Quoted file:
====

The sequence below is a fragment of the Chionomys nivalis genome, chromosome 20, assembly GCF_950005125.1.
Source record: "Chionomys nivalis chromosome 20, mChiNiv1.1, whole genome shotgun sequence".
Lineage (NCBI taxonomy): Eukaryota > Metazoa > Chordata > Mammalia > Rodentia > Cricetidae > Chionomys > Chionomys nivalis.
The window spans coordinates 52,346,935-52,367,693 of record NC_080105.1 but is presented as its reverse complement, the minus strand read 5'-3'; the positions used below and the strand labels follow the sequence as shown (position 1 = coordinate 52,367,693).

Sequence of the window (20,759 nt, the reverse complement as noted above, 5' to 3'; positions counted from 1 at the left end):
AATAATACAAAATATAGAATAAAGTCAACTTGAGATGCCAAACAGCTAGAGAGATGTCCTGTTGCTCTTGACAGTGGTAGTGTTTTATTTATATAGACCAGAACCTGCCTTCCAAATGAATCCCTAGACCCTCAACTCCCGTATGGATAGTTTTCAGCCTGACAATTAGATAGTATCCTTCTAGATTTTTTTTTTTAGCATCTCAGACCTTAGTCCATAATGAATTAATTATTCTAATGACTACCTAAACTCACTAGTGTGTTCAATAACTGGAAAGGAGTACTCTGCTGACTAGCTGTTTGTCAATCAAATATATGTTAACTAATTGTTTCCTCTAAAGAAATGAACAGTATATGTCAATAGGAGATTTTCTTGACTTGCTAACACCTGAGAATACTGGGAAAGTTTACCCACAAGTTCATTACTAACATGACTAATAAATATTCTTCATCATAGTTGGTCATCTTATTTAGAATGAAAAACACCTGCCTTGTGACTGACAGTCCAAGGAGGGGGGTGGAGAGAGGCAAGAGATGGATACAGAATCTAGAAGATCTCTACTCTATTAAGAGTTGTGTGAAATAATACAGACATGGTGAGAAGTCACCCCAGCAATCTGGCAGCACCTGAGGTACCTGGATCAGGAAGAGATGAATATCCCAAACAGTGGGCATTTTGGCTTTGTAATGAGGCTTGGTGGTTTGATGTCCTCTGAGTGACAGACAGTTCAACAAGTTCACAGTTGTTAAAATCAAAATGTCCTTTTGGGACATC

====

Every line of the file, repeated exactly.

The sequence below is a fragment of the Chionomys nivalis genome, chromosome 20, assembly GCF_950005125.1.
Source record: "Chionomys nivalis chromosome 20, mChiNiv1.1, whole genome shotgun sequence".
Lineage (NCBI taxonomy): Eukaryota > Metazoa > Chordata > Mammalia > Rodentia > Cricetidae > Chionomys > Chionomys nivalis.
The window spans coordinates 52,346,935-52,367,693 of record NC_080105.1 but is presented as its reverse complement, the minus strand read 5'-3'; the positions used below and the strand labels follow the sequence as shown (position 1 = coordinate 52,367,693).

Sequence of the window (20,759 nt, the reverse complement as noted above, 5' to 3'; positions counted from 1 at the left end):
AATAATACAAAATATAGAATAAAGTCAACTTGAGATGCCAAACAGCTAGAGAGATGTCCTGTTGCTCTTGACAGTGGTAGTGTTTTATTTATATAGACCAGAACCTGCCTTCCAAATGAATCCCTAGACCCTCAACTCCCGTATGGATAGTTTTCAGCCTGACAATTAGATAGTATCCTTCTAGATTTTTTTTTTTAGCATCTCAGACCTTAGTCCATAATGAATTAATTATTCTAATGACTACCTAAACTCACTAGTGTGTTCAATAACTGGAAAGGAGTACTCTGCTGACTAGCTGTTTGTCAATCAAATATATGTTAACTAATTGTTTCCTCTAAAGAAATGAACAGTATATGTCAATAGGAGATTTTCTTGACTTGCTAACACCTGAGAATACTGGGAAAGTTTACCCACAAGTTCATTACTAACATGACTAATAAATATTCTTCATCATAGTTGGTCATCTTATTTAGAATGAAAAACACCTGCCTTGTGACTGACAGTCCAAGGAGGGGGGTGGAGAGAGGCAAGAGATGGATACAGAATCTAGAAGATCTCTACTCTATTAAGAGTTGTGTGAAATAATACAGACATGGTGAGAAGTCACCCCAGCAATCTGGCAGCACCTGAGGTACCTGGATCAGGAAGAGATGAATATCCCAAACAGTGGGCATTTTGGCTTTGTAATGAGGCTTGGTGGTTTGATGTCCTCTGAGTGACAGACAGTTCAACAAGTTCACAGTTGTTAAAATCAAAATGTCCTTTTGGGACATC